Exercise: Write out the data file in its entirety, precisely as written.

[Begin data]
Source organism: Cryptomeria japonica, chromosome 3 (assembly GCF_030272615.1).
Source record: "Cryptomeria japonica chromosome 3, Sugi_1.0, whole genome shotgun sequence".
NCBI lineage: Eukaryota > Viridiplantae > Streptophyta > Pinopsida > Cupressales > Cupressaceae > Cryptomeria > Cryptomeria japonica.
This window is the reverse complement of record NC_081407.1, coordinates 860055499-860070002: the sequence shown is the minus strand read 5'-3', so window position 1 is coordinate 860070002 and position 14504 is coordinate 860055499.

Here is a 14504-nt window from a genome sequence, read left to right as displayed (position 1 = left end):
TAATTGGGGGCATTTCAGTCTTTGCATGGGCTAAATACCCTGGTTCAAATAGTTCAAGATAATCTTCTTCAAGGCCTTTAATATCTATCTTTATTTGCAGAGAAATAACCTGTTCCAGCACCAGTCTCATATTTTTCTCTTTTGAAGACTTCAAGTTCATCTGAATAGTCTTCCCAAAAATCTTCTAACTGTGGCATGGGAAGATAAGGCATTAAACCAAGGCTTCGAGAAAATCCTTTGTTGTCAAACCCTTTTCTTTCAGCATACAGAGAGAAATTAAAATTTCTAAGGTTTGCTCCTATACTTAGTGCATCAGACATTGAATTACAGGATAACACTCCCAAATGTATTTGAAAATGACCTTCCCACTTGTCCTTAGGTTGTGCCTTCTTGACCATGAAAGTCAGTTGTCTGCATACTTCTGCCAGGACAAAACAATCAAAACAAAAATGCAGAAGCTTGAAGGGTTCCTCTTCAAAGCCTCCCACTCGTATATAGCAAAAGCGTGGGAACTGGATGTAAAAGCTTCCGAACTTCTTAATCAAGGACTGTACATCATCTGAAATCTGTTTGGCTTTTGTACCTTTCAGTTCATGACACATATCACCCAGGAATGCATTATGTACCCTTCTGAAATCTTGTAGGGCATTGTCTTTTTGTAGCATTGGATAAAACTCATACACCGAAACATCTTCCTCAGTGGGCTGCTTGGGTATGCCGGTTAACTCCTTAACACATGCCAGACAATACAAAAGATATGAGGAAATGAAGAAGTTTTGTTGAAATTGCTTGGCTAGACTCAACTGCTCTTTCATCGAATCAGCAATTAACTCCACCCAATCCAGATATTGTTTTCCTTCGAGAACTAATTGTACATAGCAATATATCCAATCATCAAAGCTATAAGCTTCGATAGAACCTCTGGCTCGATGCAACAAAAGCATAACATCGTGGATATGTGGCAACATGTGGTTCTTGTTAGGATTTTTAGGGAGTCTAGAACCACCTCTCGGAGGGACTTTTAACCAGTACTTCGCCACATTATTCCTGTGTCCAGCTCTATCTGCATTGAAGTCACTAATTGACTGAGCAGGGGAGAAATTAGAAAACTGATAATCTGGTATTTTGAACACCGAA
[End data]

Source organism: Cryptomeria japonica, chromosome 3 (assembly GCF_030272615.1).
Source record: "Cryptomeria japonica chromosome 3, Sugi_1.0, whole genome shotgun sequence".
NCBI lineage: Eukaryota > Viridiplantae > Streptophyta > Pinopsida > Cupressales > Cupressaceae > Cryptomeria > Cryptomeria japonica.
This window is the reverse complement of record NC_081407.1, coordinates 860055499-860070002: the sequence shown is the minus strand read 5'-3', so window position 1 is coordinate 860070002 and position 14504 is coordinate 860055499.

Here is a 14504-nt window from a genome sequence, read left to right as displayed (position 1 = left end):
TAATTGGGGGCATTTCAGTCTTTGCATGGGCTAAATACCCTGGTTCAAATAGTTCAAGATAATCTTCTTCAAGGCCTTTAATATCTATCTTTATTTGCAGAGAAATAACCTGTTCCAGCACCAGTCTCATATTTTTCTCTTTTGAAGACTTCAAGTTCATCTGAATAGTCTTCCCAAAAATCTTCTAACTGTGGCATGGGAAGATAAGGCATTAAACCAAGGCTTCGAGAAAATCCTTTGTTGTCAAACCCTTTTCTTTCAGCATACAGAGAGAAATTAAAATTTCTAAGGTTTGCTCCTATACTTAGTGCATCAGACATTGAATTACAGGATAACACTCCCAAATGTATTTGAAAATGACCTTCCCACTTGTCCTTAGGTTGTGCCTTCTTGACCATGAAAGTCAGTTGTCTGCATACTTCTGCCAGGACAAAACAATCAAAACAAAAATGCAGAAGCTTGAAGGGTTCCTCTTCAAAGCCTCCCACTCGTATATAGCAAAAGCGTGGGAACTGGATGTAAAAGCTTCCGAACTTCTTAATCAAGGACTGTACATCATCTGAAATCTGTTTGGCTTTTGTACCTTTCAGTTCATGACACATATCACCCAGGAATGCATTATGTACCCTTCTGAAATCTTGTAGGGCATTGTCTTTTTGTAGCATTGGATAAAACTCATACACCGAAACATCTTCCTCAGTGGGCTGCTTGGGTATGCCGGTTAACTCCTTAACACATGCCAGACAATACAAAAGATATGAGGAAATGAAGAAGTTTTGTTGAAATTGCTTGGCTAGACTCAACTGCTCTTTCATCGAATCAGCAATTAACTCCACCCAATCCAGATATTGTTTTCCTTCGAGAACTAATTGTACATAGCAATATATCCAATCATCAAAGCTATAAGCTTCGATAGAACCTCTGGCTCGATGCAACAAAAGCATAACATCGTGGATATGTGGCAACATGTGGTTCTTGTTAGGATTTTTAGGGAGTCTAGAACCACCTCTCGGAGGGACTTTTAACCAGTACTTCGCCACATTATTCCTGTGTCCAGCTCTATCTGCATTGAAGTCACTAATTGACTGAGCAGGGGAGAAATTAGAAAACTGATAATCTGGTATTTTGAACACCGAA